Regeneration through participation calls upon communities and groups to surface and reconnect to their deep knowledge of place, land, history, economy and social relations in order to build solutions which are rooted in context. Like soils, communities can restore the efficacy of their internal knowledge and problem solving systems through returning to practices which are more community led and community driven. Participatory practices are not a silver bullet for such transformations, but they are a catalyst.
Like Tony Ngororano, I met Felix Bivens during our PhD studies at IDS and I am very proud of the very different, but equally important work these two have been doing!

Aid workers were asked about the future of humanitarianism. Their responses will surprise you

My main take away from the results is that the voices of aid workers are passionate, funny, snarky, and for the most part on point. They have useful thoughts about the way forward for the sector and need to be listened to by those in the position to impact policy.
Tom Arcaro shares some findings and reflections from his recently completed comprehensive survey and book on aid workers-my review will follow soon!

Photography and Social Impact – An interview with Everyday Africa

Just a few days ago, a photo editor from Buzzfeed reached out to me to ask for Edward Echwalu’s info. I’m not sure if the assignment panned out yet, but we get that kind of thing often. Nana Kofi Acquah, Andrew Esiebo, Tom Saater - these guys have all received assignments as a result of their increased social media presence, and I think it’s safe to say that Everyday Africa is a part of that.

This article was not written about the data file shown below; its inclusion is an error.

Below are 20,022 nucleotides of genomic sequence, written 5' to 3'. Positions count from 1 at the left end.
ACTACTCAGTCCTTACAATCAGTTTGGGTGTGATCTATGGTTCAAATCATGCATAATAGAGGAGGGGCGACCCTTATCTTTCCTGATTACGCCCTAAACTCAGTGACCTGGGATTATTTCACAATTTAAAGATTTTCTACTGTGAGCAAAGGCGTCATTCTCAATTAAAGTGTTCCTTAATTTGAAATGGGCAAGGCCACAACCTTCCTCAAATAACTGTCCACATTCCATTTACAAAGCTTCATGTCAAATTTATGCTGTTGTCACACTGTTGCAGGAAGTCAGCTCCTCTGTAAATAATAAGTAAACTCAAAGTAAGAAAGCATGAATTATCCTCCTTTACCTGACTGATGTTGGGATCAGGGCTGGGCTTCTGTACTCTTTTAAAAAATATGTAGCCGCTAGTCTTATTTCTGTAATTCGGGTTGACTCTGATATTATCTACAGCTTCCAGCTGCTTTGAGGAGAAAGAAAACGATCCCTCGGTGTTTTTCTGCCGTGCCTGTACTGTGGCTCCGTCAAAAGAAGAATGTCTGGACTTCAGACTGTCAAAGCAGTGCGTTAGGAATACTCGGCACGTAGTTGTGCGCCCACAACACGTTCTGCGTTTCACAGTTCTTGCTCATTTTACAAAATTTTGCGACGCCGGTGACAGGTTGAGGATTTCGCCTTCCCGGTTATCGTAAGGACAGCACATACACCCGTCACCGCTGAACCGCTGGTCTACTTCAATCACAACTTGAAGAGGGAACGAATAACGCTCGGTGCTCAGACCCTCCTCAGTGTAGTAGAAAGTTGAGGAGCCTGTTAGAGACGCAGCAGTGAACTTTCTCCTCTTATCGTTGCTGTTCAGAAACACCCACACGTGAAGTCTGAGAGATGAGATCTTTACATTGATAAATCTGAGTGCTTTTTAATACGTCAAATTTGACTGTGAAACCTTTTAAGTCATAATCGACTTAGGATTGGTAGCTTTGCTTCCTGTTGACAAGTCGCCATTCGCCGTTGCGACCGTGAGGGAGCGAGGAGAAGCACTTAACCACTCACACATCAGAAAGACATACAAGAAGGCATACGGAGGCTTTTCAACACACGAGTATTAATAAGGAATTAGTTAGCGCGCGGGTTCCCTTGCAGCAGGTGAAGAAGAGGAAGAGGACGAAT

We’ve also worked with World Press Photo to create the African Photojournalism Database, because we wanted to find a way to spread these opportunities beyond just our set contributors.
(...)
How powerful is photography in changing people’s perceptions about Africa?
I think it’s very powerful. We build these perceptions based on what we see – to put it simply, people do not realize that normal, daily-life moments occur because they do not usually see them. In paying attention to the commentary our photos elicit on Instagram, we’ve seen this happen in the most basic way, often with presumably young people: “I didn’t know they had cars”, “I didn’t know they had phones”, that kind of thing is very common in our feed. I think Everyday Africa has much deeper implications than that, broadening in many ways our understanding of the continent even for people who are more tuned in – but providing that very basic burst of those misconceptions for people at a young age is, I believe, very important.
David Girling interviews Peter DiCampo, one of the founders of the Instagram project Everyday Africa. I like the fact that educational efforts and economic opportunities go hand in hand.

'We forgot to tell the kids that moving can suck': the challenges of working abroad

A key part of this stage, and the reason that I personally love moving, is that it involves listening to your feelings and understanding your needs: recognising what is important to you, and what you need to move towards being happy again. As a result, we move, we change, we grow and evolve. We let go of what is not important. We become involved in other people’s lives and invest in new friendships, slowly morphing into a new version of ourselves. As my 10-year-old put it, you get a second chance to define yourself.